I am routinely amazed at how readily Americans accept government bureaucrats meddling in their lives. Sometimes their action is subtle and behind the scenes. You might think the problems they cause are the result of impersonal market forces, hostile foreign nations, or greedy businessmen. But sometimes it’s obvious.
Not long ago my daughter injured her eye. It was a holiday so we had to get an eye doctor called in from home. He gave her prescriptions for some medicine to help the eye heal, and also for a pain killer. We rushed to a pharmacy. And … the pharmacist said she couldn’t fill the prescription, because the doctor had failed to write his Drug Enforcement Agency ID number on the prescription form.
My daughter was outside in the car, literally crying and screaming in pain. The medicine that could stop her pain was there on the shelf, not ten feet away from me. But the pharmacist refused to give it to me, because the doctor’s prescription form did not meet the requirements of a government regulation. I tried going to another pharmacist, but because it was a holiday, most pharmacies were closed. Finally I called the doctor back. He called the pharmacist and offered to tell her his DEA number over the phone. She said she couldn’t do this, it had to be written on the form. He said there was no such law. I don’t know who was right. Eventually, after calling back and forth between the doctor and the pharmacist, he came up with another drug that he believed would work and which was not subject to the same regulations.
Lest you wonder: This alternative drug did basically work, and my daughter was okay. Her eye healed within a couple of months and today she appears to be back to normal.
Did SCOTUS make the right decision on medical mandates for large businesses?
At the time, I was mad at the pharmacist. But in retrospect that wasn’t fair. I could hardly expect her to break the law and risk fines or imprisonment for a total stranger. For all she knew, I could have been an undercover DEA agent testing her. No, I blame a stupid government regulation.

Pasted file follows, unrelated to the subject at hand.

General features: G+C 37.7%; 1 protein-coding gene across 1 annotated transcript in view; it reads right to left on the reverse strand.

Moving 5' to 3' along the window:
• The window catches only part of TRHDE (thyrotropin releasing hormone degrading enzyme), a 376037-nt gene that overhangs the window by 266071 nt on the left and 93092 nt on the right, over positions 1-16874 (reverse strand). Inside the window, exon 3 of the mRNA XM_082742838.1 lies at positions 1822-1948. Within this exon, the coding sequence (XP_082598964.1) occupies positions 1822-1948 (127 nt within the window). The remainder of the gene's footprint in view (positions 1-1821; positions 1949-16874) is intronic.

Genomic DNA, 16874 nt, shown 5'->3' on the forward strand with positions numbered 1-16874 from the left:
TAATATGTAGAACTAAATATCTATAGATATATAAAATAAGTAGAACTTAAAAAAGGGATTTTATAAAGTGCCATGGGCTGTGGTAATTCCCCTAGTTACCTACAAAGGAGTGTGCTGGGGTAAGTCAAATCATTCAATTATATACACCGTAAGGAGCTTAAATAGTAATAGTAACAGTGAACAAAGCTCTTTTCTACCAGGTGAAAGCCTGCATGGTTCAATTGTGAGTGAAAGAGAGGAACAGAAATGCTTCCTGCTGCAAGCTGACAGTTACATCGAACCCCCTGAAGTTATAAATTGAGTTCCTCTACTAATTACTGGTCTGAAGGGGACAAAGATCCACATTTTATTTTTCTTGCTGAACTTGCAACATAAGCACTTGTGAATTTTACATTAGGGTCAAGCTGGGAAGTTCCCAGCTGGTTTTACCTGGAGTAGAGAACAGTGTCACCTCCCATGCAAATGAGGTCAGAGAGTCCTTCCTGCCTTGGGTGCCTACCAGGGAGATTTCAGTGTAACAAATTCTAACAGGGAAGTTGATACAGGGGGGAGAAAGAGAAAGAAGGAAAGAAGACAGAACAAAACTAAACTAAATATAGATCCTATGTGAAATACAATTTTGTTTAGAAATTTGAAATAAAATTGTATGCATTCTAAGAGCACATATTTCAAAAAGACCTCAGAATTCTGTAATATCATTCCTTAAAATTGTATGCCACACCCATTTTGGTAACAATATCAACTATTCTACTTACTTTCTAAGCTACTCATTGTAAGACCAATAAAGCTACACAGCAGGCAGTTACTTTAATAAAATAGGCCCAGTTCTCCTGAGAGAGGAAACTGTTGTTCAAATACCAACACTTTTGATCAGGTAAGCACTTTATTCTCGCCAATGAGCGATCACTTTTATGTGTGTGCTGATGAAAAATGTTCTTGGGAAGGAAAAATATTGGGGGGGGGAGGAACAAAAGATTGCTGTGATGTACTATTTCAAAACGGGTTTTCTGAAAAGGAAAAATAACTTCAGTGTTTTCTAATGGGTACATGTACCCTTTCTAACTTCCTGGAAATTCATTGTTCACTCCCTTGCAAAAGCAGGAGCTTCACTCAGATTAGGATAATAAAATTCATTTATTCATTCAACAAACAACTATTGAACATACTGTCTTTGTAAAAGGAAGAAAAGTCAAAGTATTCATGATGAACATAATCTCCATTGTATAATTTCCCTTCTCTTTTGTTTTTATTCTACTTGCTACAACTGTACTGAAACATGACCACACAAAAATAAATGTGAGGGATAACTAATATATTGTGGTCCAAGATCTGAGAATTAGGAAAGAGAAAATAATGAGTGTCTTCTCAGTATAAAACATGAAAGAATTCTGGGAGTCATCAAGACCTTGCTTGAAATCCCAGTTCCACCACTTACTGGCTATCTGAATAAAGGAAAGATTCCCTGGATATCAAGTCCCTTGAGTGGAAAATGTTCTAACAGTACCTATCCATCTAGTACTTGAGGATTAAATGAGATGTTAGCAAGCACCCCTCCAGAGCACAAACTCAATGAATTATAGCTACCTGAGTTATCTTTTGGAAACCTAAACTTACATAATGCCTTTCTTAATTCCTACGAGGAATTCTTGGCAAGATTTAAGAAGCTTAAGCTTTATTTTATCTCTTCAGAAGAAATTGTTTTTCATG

Did my daughter have a legitimate medical need for this medicine? Yes. Was this just my opinion? No, a licensed doctor said so after conducting an examination. So why was the government involved? Presumably, the justification for the regulation is that it is supposed to prevent drug addicts from getting hold of drugs that can make them high. Was my daughter using it to get high? No. Was she an addict? No. Once her eye healed, she quit taking the pain killers and has not used them since. But because someone else might abuse a drug, my daughter had to suffer. My daughter had to be punished to protect an idiot from hurting himself.
Why do we accept the idea that we need to get permission from the government before we are allowed to buy medicine with our own money? If some idiot would abuse drugs or take drugs he doesn’t need, why do I have to be penalized for it? And I’m talking here about drugs that the government has already approved as safe and effective. We don’t even need to get started on how the government requires drug companies to spend hundreds of millions of dollars and 8 to 12 years to get a new drug approved. How many people die while waiting for the government to approve a drug that has already been invented and that is sitting on the shelf waiting for approval?Tags: government healthcare liberty